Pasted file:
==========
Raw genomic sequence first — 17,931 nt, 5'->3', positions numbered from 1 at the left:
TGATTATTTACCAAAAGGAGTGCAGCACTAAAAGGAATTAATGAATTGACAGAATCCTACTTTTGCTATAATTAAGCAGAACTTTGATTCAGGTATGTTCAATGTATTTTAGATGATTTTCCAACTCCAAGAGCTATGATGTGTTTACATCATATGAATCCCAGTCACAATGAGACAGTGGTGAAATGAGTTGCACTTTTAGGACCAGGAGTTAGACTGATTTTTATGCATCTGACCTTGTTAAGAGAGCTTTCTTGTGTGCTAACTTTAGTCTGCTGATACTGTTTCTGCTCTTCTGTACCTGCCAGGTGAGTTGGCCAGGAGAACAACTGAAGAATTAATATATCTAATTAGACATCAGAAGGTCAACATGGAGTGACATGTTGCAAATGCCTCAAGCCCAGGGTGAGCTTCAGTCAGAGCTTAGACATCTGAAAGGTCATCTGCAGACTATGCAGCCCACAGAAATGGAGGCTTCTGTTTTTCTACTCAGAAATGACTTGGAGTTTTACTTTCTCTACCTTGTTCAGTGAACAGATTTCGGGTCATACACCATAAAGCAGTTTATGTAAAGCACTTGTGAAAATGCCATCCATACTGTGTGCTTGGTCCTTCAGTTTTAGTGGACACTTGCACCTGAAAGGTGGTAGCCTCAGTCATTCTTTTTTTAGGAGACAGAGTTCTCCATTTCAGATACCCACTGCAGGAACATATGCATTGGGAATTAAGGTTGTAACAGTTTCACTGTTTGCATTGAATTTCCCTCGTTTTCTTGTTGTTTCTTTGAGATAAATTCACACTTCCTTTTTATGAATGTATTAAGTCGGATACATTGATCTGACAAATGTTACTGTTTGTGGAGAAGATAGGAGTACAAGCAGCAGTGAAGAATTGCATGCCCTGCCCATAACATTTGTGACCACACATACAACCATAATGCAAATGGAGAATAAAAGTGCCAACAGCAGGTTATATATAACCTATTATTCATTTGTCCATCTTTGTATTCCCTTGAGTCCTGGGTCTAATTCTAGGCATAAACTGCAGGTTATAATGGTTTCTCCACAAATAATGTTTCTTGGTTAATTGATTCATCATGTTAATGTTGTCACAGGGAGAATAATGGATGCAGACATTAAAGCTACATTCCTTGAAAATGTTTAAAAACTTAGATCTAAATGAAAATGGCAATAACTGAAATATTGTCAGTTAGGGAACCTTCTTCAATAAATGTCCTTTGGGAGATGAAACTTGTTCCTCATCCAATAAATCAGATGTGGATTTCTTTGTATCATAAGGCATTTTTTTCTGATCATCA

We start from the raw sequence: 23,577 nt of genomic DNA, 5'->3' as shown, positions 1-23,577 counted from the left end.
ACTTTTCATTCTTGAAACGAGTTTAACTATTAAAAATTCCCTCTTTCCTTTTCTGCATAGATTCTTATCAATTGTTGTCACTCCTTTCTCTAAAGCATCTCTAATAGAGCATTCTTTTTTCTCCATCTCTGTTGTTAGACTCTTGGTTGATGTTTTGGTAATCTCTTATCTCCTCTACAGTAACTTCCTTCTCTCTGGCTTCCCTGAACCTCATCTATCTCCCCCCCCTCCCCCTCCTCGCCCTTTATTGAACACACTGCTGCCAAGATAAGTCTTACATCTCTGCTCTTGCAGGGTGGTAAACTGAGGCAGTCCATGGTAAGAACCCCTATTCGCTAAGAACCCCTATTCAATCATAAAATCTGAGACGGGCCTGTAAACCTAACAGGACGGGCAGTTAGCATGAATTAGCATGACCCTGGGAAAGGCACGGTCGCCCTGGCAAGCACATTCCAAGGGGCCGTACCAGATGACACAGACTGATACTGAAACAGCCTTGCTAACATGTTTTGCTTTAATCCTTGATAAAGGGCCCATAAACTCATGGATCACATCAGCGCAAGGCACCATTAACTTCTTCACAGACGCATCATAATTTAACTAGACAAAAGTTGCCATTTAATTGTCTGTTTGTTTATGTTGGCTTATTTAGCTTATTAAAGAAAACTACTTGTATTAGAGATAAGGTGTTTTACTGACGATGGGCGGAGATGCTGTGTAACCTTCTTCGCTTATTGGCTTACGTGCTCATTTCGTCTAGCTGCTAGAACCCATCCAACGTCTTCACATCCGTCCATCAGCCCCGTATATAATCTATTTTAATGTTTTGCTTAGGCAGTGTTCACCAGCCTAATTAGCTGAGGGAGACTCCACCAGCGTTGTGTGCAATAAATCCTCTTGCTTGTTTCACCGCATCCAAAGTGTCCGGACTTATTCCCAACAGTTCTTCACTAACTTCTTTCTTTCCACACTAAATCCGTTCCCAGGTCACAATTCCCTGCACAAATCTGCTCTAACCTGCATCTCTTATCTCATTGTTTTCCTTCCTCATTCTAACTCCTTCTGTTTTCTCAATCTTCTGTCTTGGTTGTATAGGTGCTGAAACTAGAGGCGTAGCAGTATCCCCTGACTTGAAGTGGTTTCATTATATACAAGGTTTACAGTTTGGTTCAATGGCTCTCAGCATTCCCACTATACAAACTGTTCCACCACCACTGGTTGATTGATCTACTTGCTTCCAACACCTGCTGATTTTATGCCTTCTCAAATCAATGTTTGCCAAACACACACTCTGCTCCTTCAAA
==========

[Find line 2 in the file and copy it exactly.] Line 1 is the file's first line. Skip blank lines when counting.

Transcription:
TGATTATTTACCAAAAGGAGTGCAGCACTAAAAGGAATTAATGAATTGACAGAATCCTACTTTTGCTATAATTAAGCAGAACTTTGATTCAGGTATGTTCAATGTATTTTAGATGATTTTCCAACTCCAAGAGCTATGATGTGTTTACATCATATGAATCCCAGTCACAATGAGACAGTGGTGAAATGAGTTGCACTTTTAGGACCAGGAGTTAGACTGATTTTTATGCATCTGACCTTGTTAAGAGAGCTTTCTTGTGTGCTAACTTTAGTCTGCTGATACTGTTTCTGCTCTTCTGTACCTGCCAGGTGAGTTGGCCAGGAGAACAACTGAAGAATTAATATATCTAATTAGACATCAGAAGGTCAACATGGAGTGACATGTTGCAAATGCCTCAAGCCCAGGGTGAGCTTCAGTCAGAGCTTAGACATCTGAAAGGTCATCTGCAGACTATGCAGCCCACAGAAATGGAGGCTTCTGTTTTTCTACTCAGAAATGACTTGGAGTTTTACTTTCTCTACCTTGTTCAGTGAACAGATTTCGGGTCATACACCATAAAGCAGTTTATGTAAAGCACTTGTGAAAATGCCATCCATACTGTGTGCTTGGTCCTTCAGTTTTAGTGGACACTTGCACCTGAAAGGTGGTAGCCTCAGTCATTCTTTTTTTAGGAGACAGAGTTCTCCATTTCAGATACCCACTGCAGGAACATATGCATTGGGAATTAAGGTTGTAACAGTTTCACTGTTTGCATTGAATTTCCCTCGTTTTCTTGTTGTTTCTTTGAGATAAATTCACACTTCCTTTTTATGAATGTATTAAGTCGGATACATTGATCTGACAAATGTTACTGTTTGTGGAGAAGATAGGAGTACAAGCAGCAGTGAAGAATTGCATGCCCTGCCCATAACATTTGTGACCACACATACAACCATAATGCAAATGGAGAATAAAAGTGCCAACAGCAGGTTATATATAACCTATTATTCATTTGTCCATCTTTGTATTCCCTTGAGTCCTGGGTCTAATTCTAGGCATAAACTGCAGGTTATAATGGTTTCTCCACAAATAATGTTTCTTGGTTAATTGATTCATCATGTTAATGTTGTCACAGGGAGAATAATGGATGCAGACATTAAAGCTACATTCCTTGAAAATGTTTAAAAACTTAGATCTAAATGAAAATGGCAATAACTGAAATATTGTCAGTTAGGGAACCTTCTTCAATAAATGTCCTTTGGGAGATGAAACTTGTTCCTCATCCAATAAATCAGATGTGGATTTCTTTGTATCATAAGGCATTTTTTTCTGATCATCA